A while ago there were a couple of threads about the increase in rudeness on the forums. That also just went away.
It's a Proud Mary kinda thing.
I vote for the sticky thread idea.
|2006-01-07, 09:07 AM||#24|
Join Date: Oct 2001
Location: Portland, Oregon USA
The unicyclist.com forum has made the discussion group a lot more accessible than back in the days of the mailing list and Usenet. That's a good thing.
The forum is also a lot more multimedia friendly so it is a lot easier to post pictures and video than it was back in the days of Usenet. That's a good thing. I love the videos and pictures.
But the increase in chatty posts and low content posts does make it impossible to read every single post or even look at every thread. I used to be able to read every thread and most every post. No longer. It's not even close. I can't read every post and I don't even bother to look at every thread. The volume is too much.
A decrease in the chatty posts in R.S.U. would make it much easier to handle the volume and make it less likely for people to miss the good stuff and the important stuff that gets posted. The Just Conversation forum is where the chatty stuff should go. R.S.U. should be more business like but still fun.
I third the idea for a sticky thread outlining some basic forum etiquette. Chatty posts and replies should go to Just Conversation. Posts in R.S.U. should have some thought behind them and generally be informative or productive to the forum.
Another thing that could be done is to use the reputation system to vote down chatty posts in R.S.U. and do more voting up of quality posts. Using the reputation system like that could help discourage chatty posts in R.S.U.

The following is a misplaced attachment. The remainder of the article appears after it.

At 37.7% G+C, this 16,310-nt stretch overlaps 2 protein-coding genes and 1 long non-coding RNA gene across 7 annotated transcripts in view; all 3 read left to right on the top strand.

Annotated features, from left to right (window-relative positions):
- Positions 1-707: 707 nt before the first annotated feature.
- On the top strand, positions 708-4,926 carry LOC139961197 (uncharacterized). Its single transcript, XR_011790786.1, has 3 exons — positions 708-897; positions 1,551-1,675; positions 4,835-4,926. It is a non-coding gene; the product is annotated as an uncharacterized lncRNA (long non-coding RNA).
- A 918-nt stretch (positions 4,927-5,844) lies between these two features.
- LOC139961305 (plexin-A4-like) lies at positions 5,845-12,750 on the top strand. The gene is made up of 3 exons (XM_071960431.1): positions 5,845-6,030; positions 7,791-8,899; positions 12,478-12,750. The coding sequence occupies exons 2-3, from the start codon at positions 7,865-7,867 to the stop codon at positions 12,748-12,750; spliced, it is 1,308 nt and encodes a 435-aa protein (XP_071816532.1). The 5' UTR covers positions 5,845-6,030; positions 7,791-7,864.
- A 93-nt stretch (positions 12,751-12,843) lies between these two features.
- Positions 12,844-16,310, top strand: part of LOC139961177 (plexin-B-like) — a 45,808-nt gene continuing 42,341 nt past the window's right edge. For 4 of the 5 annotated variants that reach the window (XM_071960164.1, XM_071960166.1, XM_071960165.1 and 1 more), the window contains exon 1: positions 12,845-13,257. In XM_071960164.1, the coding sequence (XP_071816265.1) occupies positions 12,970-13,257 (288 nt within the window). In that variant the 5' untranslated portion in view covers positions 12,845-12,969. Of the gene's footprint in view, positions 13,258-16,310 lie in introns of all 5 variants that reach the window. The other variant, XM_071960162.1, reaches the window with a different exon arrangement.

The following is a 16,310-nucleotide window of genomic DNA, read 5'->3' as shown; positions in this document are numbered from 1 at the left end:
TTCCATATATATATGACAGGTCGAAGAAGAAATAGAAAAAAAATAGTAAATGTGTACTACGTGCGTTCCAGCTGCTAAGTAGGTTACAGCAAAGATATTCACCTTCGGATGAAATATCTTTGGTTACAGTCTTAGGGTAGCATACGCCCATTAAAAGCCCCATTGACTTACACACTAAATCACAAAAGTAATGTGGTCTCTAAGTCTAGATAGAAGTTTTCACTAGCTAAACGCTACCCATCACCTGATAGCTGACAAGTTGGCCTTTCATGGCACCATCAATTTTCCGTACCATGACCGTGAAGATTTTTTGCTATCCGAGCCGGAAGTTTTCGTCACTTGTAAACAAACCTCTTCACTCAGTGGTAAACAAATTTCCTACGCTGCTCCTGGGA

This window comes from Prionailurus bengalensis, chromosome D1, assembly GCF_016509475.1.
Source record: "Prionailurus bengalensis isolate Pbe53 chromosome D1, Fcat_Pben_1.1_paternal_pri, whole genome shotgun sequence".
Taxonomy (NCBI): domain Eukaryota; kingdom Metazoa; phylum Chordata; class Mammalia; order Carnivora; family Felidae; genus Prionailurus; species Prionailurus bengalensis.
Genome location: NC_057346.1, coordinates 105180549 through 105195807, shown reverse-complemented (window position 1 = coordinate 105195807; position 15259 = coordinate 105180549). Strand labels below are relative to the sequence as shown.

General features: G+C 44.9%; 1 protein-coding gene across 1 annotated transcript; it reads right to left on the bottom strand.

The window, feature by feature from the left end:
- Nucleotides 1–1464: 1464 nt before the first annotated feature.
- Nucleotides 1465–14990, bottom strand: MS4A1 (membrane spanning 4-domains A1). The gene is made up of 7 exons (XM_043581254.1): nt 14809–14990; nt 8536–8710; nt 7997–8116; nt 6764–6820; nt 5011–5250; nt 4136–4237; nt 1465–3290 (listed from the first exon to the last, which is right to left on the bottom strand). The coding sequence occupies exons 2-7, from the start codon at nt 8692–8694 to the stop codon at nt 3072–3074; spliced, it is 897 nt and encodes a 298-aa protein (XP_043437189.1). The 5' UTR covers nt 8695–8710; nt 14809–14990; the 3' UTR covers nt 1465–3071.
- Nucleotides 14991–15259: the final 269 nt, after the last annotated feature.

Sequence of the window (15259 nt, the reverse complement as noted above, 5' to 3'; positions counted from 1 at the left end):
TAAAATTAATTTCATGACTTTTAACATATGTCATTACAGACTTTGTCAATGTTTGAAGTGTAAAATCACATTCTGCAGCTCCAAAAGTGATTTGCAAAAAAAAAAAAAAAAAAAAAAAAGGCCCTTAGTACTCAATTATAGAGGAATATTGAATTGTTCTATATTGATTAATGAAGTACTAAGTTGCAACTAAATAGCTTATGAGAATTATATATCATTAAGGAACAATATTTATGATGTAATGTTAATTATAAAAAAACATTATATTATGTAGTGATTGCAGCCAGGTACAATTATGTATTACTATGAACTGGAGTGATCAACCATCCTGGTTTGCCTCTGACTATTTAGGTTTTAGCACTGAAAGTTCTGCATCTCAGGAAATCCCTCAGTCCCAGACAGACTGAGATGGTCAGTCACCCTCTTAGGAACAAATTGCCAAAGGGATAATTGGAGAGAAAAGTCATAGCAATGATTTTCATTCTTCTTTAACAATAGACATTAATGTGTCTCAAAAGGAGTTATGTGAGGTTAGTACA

When posting to R.S.U. I try to keep in mind that whatever I post goes out to hundreds of people. Is what I'm going to post worth the time for those hundreds of people to read it? Am I just going to waste their collective time? I've written replies and then decided not to post it because the reply didn't offer anything worthwhile. Just because a reply is written doesn't mean it has to be posted.
Just Conversation, on the other hand, is more of a free-for-all and chatty posts are welcome and even encouraged over there.
|2006-01-07, 10:54 AM||#25|
Join Date: Oct 2003
In all seriousness, yes, when it comes to riding techniques many riders will ask the same or very similar questions. Those questions will have been asked before and therefore answered before, and in these forums preserved for all time. As always with unicycling, everyone gives different answers to simple questions and they will all be right to some extent.
And here comes the point: People seem to come and go on these forums over time. Someone will inevitably ask a question that was also asked about a year or two ago, but the different people will generate different answers and advice to the same question.
And even if the same people answer, the answers they give themselves would change. A newbie asks how a trick is done or learnt; a year ago someone with intermediate skill would have been trying to learn the same trick and posted their experiences of how they are learning it as an answer. So if a new newbie asks about the same trick later on, that same intermediate skilled person has now learned it and hence their advice would change depending on their learning experiences.
So if everybody used search and didn't make any new posts regarding learning skills, no new experience or variety of experiences would be witnessed.
|2006-01-07, 01:46 PM||#26|
Re: The New Forum Style...less content, more chat
> Another solution, because there is a difference among posting styles,
> is to have a forum titled Unicycling theory and practice. Maybe it
> could even be strictly administered to keep it on track.
Such posts belong in rsu. That is largely the purpose of the mailing
list and newsgroup, which are connected to the rsu forum but not (AIUI)
to other forums. That's not to say that people shouldn't search before
posting, of course. I have long been in the habit of searching both